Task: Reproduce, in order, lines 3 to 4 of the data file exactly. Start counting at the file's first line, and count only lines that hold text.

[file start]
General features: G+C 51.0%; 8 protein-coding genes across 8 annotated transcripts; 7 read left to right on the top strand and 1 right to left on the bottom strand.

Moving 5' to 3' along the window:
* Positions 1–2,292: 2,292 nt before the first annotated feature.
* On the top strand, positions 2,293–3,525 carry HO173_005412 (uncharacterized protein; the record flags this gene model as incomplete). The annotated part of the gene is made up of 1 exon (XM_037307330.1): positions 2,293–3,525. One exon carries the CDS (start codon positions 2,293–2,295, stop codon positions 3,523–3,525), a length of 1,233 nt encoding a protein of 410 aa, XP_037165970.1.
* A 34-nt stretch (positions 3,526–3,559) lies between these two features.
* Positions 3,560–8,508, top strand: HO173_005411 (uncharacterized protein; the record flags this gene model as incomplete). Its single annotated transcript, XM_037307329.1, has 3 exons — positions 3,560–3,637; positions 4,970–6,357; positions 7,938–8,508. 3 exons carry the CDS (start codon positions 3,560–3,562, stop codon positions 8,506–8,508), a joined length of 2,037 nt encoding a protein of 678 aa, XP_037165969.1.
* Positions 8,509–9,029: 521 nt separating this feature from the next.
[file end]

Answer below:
* Positions 1–2,292: 2,292 nt before the first annotated feature.
* On the top strand, positions 2,293–3,525 carry HO173_005412 (uncharacterized protein; the record flags this gene model as incomplete). The annotated part of the gene is made up of 1 exon (XM_037307330.1): positions 2,293–3,525. One exon carries the CDS (start codon positions 2,293–2,295, stop codon positions 3,523–3,525), a length of 1,233 nt encoding a protein of 410 aa, XP_037165970.1.